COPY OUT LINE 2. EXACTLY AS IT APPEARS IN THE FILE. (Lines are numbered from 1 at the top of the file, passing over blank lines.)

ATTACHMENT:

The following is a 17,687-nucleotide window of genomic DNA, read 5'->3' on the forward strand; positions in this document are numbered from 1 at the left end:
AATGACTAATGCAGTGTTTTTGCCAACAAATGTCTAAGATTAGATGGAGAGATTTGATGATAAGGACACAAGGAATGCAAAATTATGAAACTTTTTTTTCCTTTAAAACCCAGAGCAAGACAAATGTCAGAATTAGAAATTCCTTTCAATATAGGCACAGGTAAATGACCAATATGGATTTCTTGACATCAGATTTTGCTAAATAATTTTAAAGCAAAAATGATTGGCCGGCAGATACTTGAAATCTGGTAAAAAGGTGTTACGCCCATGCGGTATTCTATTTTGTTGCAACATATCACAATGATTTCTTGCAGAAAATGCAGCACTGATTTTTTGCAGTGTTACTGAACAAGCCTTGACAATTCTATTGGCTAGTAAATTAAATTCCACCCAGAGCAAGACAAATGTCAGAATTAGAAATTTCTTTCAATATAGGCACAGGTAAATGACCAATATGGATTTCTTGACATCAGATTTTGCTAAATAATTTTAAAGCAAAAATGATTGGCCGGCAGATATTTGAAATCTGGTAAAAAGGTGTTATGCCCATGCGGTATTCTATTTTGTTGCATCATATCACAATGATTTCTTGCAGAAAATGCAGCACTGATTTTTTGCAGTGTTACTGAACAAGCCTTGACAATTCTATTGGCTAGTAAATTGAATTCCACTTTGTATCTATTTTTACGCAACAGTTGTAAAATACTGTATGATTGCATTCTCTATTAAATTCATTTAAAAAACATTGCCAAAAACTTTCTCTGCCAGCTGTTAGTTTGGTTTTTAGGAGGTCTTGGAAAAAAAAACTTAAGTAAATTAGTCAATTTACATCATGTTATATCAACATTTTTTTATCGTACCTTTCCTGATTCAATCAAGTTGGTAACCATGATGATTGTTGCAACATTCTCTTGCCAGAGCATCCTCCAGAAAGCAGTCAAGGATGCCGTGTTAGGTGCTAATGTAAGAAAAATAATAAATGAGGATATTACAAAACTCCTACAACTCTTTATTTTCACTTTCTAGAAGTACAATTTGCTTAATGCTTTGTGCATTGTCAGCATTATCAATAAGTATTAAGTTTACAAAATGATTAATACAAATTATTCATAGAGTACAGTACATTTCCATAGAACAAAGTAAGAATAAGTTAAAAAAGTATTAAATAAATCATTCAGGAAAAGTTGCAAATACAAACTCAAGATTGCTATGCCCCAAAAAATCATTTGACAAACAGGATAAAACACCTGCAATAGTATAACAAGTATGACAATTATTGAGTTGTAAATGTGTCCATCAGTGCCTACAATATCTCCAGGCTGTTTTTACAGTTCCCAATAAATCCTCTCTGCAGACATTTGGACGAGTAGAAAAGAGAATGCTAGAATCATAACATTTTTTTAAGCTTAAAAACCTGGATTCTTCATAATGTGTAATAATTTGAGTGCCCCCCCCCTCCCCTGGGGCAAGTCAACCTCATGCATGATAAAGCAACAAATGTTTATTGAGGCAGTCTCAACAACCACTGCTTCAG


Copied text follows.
AATGACTAATGCAGTGTTTTTGCCAACAAATGTCTAAGATTAGATGGAGAGATTTGATGATAAGGACACAAGGAATGCAAAATTATGAAACTTTTTTTTCCTTTAAAACCCAGAGCAAGACAAATGTCAGAATTAGAAATTCCTTTCAATATAGGCACAGGTAAATGACCAATATGGATTTCTTGACATCAGATTTTGCTAAATAATTTTAAAGCAAAAATGATTGGCCGGCAGATACTTGAAATCTGGTAAAAAGGTGTTACGCCCATGCGGTATTCTATTTTGTTGCAACATATCACAATGATTTCTTGCAGAAAATGCAGCACTGATTTTTTGCAGTGTTACTGAACAAGCCTTGACAATTCTATTGGCTAGTAAATTAAATTCCACCCAGAGCAAGACAAATGTCAGAATTAGAAATTTCTTTCAATATAGGCACAGGTAAATGACCAATATGGATTTCTTGACATCAGATTTTGCTAAATAATTTTAAAGCAAAAATGATTGGCCGGCAGATATTTGAAATCTGGTAAAAAGGTGTTATGCCCATGCGGTATTCTATTTTGTTGCATCATATCACAATGATTTCTTGCAGAAAATGCAGCACTGATTTTTTGCAGTGTTACTGAACAAGCCTTGACAATTCTATTGGCTAGTAAATTGAATTCCACTTTGTATCTATTTTTACGCAACAGTTGTAAAATACTGTATGATTGCATTCTCTATTAAATTCATTTAAAAAACATTGCCAAAAACTTTCTCTGCCAGCTGTTAGTTTGGTTTTTAGGAGGTCTTGGAAAAAAAAACTTAAGTAAATTAGTCAATTTACATCATGTTATATCAACATTTTTTTATCGTACCTTTCCTGATTCAATCAAGTTGGTAACCATGATGATTGTTGCAACATTCTCTTGCCAGAGCATCCTCCAGAAAGCAGTCAAGGATGCCGTGTTAGGTGCTAATGTAAGAAAAATAATAAATGAGGATATTACAAAACTCCTACAACTCTTTATTTTCACTTTCTAGAAGTACAATTTGCTTAATGCTTTGTGCATTGTCAGCATTATCAATAAGTATTAAGTTTACAAAATGATTAATACAAATTATTCATAGAGTACAGTACATTTCCATAGAACAAAGTAAGAATAAGTTAAAAAAGTATTAAATAAATCATTCAGGAAAAGTTGCAAATACAAACTCAAGATTGCTATGCCCCAAAAAATCATTTGACAAACAGGATAAAACACCTGCAATAGTATAACAAGTATGACAATTATTGAGTTGTAAATGTGTCCATCAGTGCCTACAATATCTCCAGGCTGTTTTTACAGTTCCCAATAAATCCTCTCTGCAGACATTTGGACGAGTAGAAAAGAGAATGCTAGAATCATAACATTTTTTTAAGCTTAAAAACCTGGATTCTTCATAATGTGTAATAATTTGAGTGCCCCCCCCCTCCCCTGGGGCAAGTCAACCTCATGCATGATAAAGCAACAAATGTTTATTGAGGCAGTCTCAACAACCACTGCTTCAG